Consistency: One devastating mistake Republicans made during the last election cycle was their refusal -- and unwillingness -- to adequately expose the failures of the president’s health care law. Obamacare is consistently unpopular for many different reasons, of course, but especially because it kills jobs, lowers take-home pay, drives up health care costs, and forces religious believers to violate the core tenets of their faith. But because Mitt Romney had signed a similar (albeit popular) proposal into law in Massachusetts, he was unable to convincingly argue why such an egregious piece of legislation needed to be repealed. This should have been a top GOP priority from the beginning -- and especially after the infamous legislation was ruled constitutional by the Supreme Court of the United States. Bottom line: The GOP should not nominate candidates with significant flaws or failures in their public service records.
Charisma: For all of Mitt’s Romney’s strengths, he was simply unable to relate to the middle and working classes. He was a wealthy and successful businessman (something that should have been an asset, by the way) but instead the left’s unfair misrepresentations and ruthless campaign tactics significantly undermined his chances of winning. His wooden personality and awkward jokes didn’t help, either. In short, Republicans must nominate a dynamic, articulate conservative in 2016 who can speak authentically to voters’ dreams and aspirations -- in other words, a candidate who drives voters to the polls because they support and trust the nominee, not because they oppose the Democratic candidate. This is absolutely essential, and something that was evidently lacking during the last election cycle. Bottom line: Republicans can’t possibly hope to win the presidency in 2016 if the conservative base stays home (as they did in 2012).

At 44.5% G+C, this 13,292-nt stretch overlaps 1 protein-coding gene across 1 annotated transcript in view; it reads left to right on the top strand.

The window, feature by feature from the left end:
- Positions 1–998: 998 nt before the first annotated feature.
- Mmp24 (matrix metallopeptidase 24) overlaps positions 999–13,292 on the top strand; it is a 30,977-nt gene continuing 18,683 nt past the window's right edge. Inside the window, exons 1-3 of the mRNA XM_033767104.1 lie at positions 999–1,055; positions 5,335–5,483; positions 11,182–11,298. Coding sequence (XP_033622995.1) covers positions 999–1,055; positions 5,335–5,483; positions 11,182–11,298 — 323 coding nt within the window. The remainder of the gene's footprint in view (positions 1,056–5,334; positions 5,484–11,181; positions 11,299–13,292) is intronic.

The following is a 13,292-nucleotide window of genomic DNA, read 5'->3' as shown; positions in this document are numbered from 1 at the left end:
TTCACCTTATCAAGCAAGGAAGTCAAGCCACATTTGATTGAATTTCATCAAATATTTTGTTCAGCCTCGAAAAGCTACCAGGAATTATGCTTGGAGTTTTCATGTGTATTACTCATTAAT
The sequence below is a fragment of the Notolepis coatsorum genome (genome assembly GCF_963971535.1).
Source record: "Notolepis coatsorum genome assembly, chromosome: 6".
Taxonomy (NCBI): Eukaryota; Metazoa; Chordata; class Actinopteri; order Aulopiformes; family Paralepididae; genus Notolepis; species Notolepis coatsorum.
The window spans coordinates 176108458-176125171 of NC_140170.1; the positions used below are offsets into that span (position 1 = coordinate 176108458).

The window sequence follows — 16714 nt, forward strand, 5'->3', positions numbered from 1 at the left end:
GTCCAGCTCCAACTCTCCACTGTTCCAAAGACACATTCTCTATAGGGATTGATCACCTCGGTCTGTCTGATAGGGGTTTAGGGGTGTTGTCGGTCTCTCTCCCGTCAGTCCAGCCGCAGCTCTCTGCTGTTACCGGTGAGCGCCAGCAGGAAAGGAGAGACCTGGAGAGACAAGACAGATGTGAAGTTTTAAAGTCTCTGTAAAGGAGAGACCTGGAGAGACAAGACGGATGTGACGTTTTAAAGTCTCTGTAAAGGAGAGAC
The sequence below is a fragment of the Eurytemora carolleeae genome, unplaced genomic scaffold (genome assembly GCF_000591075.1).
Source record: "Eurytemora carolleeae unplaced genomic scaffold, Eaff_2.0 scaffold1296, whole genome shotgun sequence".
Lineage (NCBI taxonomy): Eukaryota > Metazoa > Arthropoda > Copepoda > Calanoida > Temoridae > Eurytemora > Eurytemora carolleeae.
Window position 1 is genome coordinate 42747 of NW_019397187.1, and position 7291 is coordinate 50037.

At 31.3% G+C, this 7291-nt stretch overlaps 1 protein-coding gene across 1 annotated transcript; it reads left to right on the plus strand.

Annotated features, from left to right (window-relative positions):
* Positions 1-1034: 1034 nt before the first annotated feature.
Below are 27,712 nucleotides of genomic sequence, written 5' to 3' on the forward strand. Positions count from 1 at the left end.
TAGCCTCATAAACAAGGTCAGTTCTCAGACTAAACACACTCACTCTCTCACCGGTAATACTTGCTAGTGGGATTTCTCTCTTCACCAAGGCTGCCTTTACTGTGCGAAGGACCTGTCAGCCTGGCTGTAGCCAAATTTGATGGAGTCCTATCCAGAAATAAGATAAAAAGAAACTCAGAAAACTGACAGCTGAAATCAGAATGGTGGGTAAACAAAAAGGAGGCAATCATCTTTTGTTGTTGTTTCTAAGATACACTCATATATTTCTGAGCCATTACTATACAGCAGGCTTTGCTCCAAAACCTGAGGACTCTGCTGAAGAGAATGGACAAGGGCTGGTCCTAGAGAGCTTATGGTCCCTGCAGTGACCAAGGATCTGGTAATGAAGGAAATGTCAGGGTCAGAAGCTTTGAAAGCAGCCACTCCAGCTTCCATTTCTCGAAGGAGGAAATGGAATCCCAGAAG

Conviction: We need principled candidates rather than so-called “mavericks.” We need leaders who say what they mean and mean what they say; leaders who oppose on principle excessive government spending, high taxes and burdensome regulations -- and have a record to show for it. As many have said before, we already have a Democratic Party in this country. And we certainly don’t need another one. Bottom line: Giving voters a choice -- a real choice -- between the two presidential nominees is the key to taking back the White House in 2016.
In any case, it has often been said that Ronald Reagan is the beau ideal of modern Republican presidential candidates. And perhaps one reason is because he embodied all three of the qualities I’ve just outlined. Indeed, if anything, our collective and continued support for flawed, squishy flip-flopping Republican presidential candidates is a recipe for disaster. I finally see that now.
Let us hope that others will as well.
Michelle Rhee is a lifelong Democrat and education reformer who has recently come out in support of school vouchers. Writing in the Daily Beast a few days ago, she explained the prevailing reason for her change of heart: Her countless (and at times) heartbreaking interactions with devastated parents coping with the realization that their child would be stuck in a failing school -- forever. And the feeling that there was nothing she could do for them:
After my listening tour of families, and hearing so many parents plead for an immediate solution to their desire for a quality education, I came out in favor of the voucher program. People went nuts. Democrats chastised me for going against the party, but the most vocal detractors were my biggest supporters.
“Michelle, what are you doing?” one education reformer asked. “You are the first opportunity this city has had to fix the system. We believe in you and what you’re trying to do. But you have to give yourself a fighting chance! You need time and money to make your plan work. If during that time children continue fleeing the system on these vouchers, you’ll have less money to implement your reforms. You can’t do this to yourself!”